About Leonards Laganovskis’ solo exhibition
Līva Raita, 3rd Year student Department of Art History Latvian Academy of Art
Leonards Laganovskis. Fetishists of All World, Unite!
26.01.–27.02.2011. Rīga Art Space, Intro Hall
Over an extended period Leonards Laganovskis’ work has earned the acclaim of the public and critics alike, while in his works, “strategic” ideas go hand in hand with the perfection and aestheticism of execution. This was very noticeable in the new Fetishists of All World, Unite! exhibition, for example, in the 2011 contribution to the Tribunes theme, which had begun quite a while ago. Thus Laganovskis can, for good reason, be considered as a heavyweight of Latvian art, and a full-blooded conceptualist.

Serious analysis of conceptual work requires certain theoretical preparation, a wealth of experience and knowledge of the artist’s previous creative output; hence in formulating an opinion about the works on show at Laganovskis’ new exhibition, it is important to indicate the boundaries of a subjective interpretation. This must be done even more so because, firstly, Laganovskis’ works do not set these boundaries of themselves. Quite the opposite – in manipulating with signs and symbols, without directly and clearly identifying them, they operate as an open code which allows the semiotic elements to be freely decoded and interpreted. Of course, the composition of colours and the proportions of the lines in the national heraldic symbols used in the works by the artist allow one to recognize certain signs, symbols and other fetishes, but the most important thing in the semantic process is the context which develops in the mutual interaction between the works. Secondly, an awareness of the boundaries of subjective interpretation is also important because the commentary by exhibition curator Inga Šteimane didn’t serve as instruction to make the viewer see or expect something in particular in the exhibition, but expanded the possible boundaries in the interpretation of the context of the works exhibited even further.
Leonards Laganovskis. From the series of 18 works 'Fetishists of All World, Unite!'. Oil on cardboard. 100x70 cm. 2010
Taking into account all of the above, I’ll leave a deeper analysis of the interrelationships in Laganovskis’ works to semioticians and conceptual art theorists, and will take the comment under a work in a 2010 competition for an airport lounge at Berlin’s Brandenburg International Airport (BBI): “Judges’ decision: forgo art at airports” as the conceptual key to the exposition. The modified “fetishes” in Laganovskis’ work encourage us to think about them as a repository of collective memory. In the context of the work and the comment, the message about the rejection of art transforms into conceptual reflections about a rejection of ethnicity, people and nations and “memory repositories” of historical events at a place overcome by feverish fear and the thoroughfare of the masses symbolic of globalization – at an airport. At the same time, by repeating, modifying and interacting the signs and symbols don’t disappear or dissipate – through association, the lines and proportions, rhythm and sense of colour project into the consciousness, becoming active and thus confirming that sign and symbol are part of those structures which, in a person’s psyche, rise to the surface and reconstruct themselves anew as soon as there is reference to correspondence with any of their elements. As is well known, the maroon-white-maroon flag was semantically present during Soviet times in the defined relationship of its dark and light proportions and its particular colour composition. The black lines and white circle on a red field work similarly in combination.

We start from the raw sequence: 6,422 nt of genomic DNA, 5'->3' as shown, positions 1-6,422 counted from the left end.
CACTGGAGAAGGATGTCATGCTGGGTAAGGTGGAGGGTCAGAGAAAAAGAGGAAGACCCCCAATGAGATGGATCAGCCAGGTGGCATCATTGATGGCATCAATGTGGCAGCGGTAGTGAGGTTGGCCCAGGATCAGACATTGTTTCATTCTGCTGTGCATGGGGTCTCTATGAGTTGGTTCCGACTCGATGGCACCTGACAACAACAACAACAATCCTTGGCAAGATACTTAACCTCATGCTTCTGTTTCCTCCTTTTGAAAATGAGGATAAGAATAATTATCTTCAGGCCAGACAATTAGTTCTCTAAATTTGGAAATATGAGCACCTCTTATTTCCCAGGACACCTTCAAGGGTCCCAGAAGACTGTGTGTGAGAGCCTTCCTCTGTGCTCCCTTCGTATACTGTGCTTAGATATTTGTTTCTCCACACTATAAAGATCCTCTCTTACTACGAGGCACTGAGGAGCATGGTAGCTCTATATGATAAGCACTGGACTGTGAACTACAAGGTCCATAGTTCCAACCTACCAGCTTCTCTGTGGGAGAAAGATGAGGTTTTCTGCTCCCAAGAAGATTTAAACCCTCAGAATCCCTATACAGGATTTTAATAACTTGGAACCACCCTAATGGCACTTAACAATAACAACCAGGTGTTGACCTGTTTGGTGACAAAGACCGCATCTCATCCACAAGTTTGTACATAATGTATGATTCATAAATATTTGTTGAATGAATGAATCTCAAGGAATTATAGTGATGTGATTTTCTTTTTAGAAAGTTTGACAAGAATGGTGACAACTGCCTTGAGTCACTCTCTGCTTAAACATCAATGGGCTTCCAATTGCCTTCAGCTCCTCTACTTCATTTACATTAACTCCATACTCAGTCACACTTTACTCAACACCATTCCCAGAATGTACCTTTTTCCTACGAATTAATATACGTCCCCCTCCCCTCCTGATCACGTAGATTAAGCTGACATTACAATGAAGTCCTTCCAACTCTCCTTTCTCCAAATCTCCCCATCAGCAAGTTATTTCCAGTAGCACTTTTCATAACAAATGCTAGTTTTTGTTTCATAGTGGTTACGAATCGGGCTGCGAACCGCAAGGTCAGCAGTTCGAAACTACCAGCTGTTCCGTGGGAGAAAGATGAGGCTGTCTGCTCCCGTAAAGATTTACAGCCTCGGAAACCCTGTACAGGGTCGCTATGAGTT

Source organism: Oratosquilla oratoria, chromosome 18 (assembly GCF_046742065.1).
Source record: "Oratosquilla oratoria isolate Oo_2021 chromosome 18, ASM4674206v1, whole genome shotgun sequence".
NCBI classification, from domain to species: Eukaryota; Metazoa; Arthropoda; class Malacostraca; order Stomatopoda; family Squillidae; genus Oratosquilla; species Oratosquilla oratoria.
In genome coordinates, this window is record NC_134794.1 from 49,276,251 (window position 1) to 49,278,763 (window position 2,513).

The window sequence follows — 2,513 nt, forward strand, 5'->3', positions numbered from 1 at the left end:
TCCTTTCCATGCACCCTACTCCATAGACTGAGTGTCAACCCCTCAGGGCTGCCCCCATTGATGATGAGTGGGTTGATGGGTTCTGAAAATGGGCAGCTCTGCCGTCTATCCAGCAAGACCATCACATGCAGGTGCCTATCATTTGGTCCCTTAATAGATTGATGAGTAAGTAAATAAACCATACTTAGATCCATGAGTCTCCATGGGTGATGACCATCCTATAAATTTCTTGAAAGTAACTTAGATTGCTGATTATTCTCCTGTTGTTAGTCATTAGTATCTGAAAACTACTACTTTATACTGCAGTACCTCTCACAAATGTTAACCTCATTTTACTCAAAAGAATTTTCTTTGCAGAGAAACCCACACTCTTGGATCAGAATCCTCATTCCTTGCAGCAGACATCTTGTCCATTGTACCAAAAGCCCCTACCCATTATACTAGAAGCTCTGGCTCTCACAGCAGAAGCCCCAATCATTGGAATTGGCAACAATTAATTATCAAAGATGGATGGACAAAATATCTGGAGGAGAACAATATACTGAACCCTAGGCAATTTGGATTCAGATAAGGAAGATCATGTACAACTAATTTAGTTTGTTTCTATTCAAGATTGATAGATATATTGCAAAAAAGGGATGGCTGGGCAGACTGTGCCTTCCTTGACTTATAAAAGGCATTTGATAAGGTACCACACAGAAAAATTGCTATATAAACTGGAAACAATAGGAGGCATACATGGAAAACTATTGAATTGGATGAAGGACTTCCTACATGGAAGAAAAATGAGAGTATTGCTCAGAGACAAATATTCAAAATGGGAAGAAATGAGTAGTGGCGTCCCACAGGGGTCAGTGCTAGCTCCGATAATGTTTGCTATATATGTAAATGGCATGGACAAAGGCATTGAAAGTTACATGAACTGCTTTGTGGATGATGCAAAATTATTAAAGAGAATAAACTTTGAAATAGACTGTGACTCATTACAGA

In my view, the exhibition was an observation of global processes (the writing in English on the posters, done in oils, of “fetishists of all world unite” unmistakably puts a stamp of internationalism on it), in which a certain sarcasm and scepticism by the artist could be detected, and it undoubtedly is art – not some sort of problem solving, but the expression of an active position. The exhibition was definitely also an intellectual challenge, which required the viewer’s own initiative and wish whether or not to reflect any further on their newly acquired experience.

It seems that the exhibition achieved its goal: it gave viewers visual information which challenged them and even placed them in an uncomfortable situation, making them feel a little like part of an ethnic group, people or nation which has lost its unique “greatness” and has been left with the strangling belt of globalization, which features in Laganovskis’ posters as the three stripes that brand everything. The interpretation of the three stripes, obviously, is dependent on the viewer’s own personal experience and geopolitical position – whether as the Adidas brand, which could easily refer to the linkage of the exhibition theme with consumer society, or hooligans’ trousers, or a road sign (less likely).

On reflection the only thing that was missing for me personally, both during my visit to the exhibition and afterwards, was interactivity. What should a viewer do with their reflections on a conceptual exhibition – which therefore seems especially close to the reality of life – that do not give peace and urge one to discussion? That’s why I invite everyone who has been inspired by the exhibition towards an exchange of views to express their opinions in the comments section below my text. I believe that Laganovskis’ works, exhibited under the slogan of “Fetishists of All World, Unite!”, are definitely worthy of discussion.*

/Translator into English: Uldis Brūns/

* The text can be found at the portal, where you are welcome to join in the discussion. [Ed. note]
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